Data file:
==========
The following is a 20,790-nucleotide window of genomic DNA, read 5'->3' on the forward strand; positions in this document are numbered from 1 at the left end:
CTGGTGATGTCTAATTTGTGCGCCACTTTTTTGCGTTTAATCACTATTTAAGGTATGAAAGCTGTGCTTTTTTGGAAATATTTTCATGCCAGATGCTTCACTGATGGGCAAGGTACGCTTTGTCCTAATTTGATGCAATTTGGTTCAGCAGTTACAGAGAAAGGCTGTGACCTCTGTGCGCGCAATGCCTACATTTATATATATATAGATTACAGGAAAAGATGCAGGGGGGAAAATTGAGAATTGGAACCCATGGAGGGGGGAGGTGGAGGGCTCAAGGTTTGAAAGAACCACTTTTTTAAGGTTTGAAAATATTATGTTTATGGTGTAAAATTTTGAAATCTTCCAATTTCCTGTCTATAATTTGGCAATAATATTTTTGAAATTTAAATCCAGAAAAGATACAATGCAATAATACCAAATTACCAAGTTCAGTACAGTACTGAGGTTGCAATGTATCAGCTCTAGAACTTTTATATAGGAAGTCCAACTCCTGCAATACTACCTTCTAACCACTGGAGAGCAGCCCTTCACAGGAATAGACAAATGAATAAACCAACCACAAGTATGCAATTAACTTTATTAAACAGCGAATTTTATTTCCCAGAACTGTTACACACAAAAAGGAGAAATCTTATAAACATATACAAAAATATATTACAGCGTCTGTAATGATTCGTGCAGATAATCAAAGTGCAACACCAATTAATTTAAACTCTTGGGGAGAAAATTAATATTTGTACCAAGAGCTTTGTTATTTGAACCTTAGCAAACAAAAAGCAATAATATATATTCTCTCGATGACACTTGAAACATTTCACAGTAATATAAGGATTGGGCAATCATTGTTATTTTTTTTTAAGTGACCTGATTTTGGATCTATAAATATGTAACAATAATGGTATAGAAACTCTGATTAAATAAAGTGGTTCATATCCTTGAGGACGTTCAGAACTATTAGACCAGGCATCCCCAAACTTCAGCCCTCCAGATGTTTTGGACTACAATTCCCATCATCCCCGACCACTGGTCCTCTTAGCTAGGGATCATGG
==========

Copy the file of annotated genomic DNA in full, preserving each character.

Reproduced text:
The following is a 20,790-nucleotide window of genomic DNA, read 5'->3' on the forward strand; positions in this document are numbered from 1 at the left end:
CTGGTGATGTCTAATTTGTGCGCCACTTTTTTGCGTTTAATCACTATTTAAGGTATGAAAGCTGTGCTTTTTTGGAAATATTTTCATGCCAGATGCTTCACTGATGGGCAAGGTACGCTTTGTCCTAATTTGATGCAATTTGGTTCAGCAGTTACAGAGAAAGGCTGTGACCTCTGTGCGCGCAATGCCTACATTTATATATATATAGATTACAGGAAAAGATGCAGGGGGGAAAATTGAGAATTGGAACCCATGGAGGGGGGAGGTGGAGGGCTCAAGGTTTGAAAGAACCACTTTTTTAAGGTTTGAAAATATTATGTTTATGGTGTAAAATTTTGAAATCTTCCAATTTCCTGTCTATAATTTGGCAATAATATTTTTGAAATTTAAATCCAGAAAAGATACAATGCAATAATACCAAATTACCAAGTTCAGTACAGTACTGAGGTTGCAATGTATCAGCTCTAGAACTTTTATATAGGAAGTCCAACTCCTGCAATACTACCTTCTAACCACTGGAGAGCAGCCCTTCACAGGAATAGACAAATGAATAAACCAACCACAAGTATGCAATTAACTTTATTAAACAGCGAATTTTATTTCCCAGAACTGTTACACACAAAAAGGAGAAATCTTATAAACATATACAAAAATATATTACAGCGTCTGTAATGATTCGTGCAGATAATCAAAGTGCAACACCAATTAATTTAAACTCTTGGGGAGAAAATTAATATTTGTACCAAGAGCTTTGTTATTTGAACCTTAGCAAACAAAAAGCAATAATATATATTCTCTCGATGACACTTGAAACATTTCACAGTAATATAAGGATTGGGCAATCATTGTTATTTTTTTTTAAGTGACCTGATTTTGGATCTATAAATATGTAACAATAATGGTATAGAAACTCTGATTAAATAAAGTGGTTCATATCCTTGAGGACGTTCAGAACTATTAGACCAGGCATCCCCAAACTTCAGCCCTCCAGATGTTTTGGACTACAATTCCCATCATCCCCGACCACTGGTCCTCTTAGCTAGGGATCATGG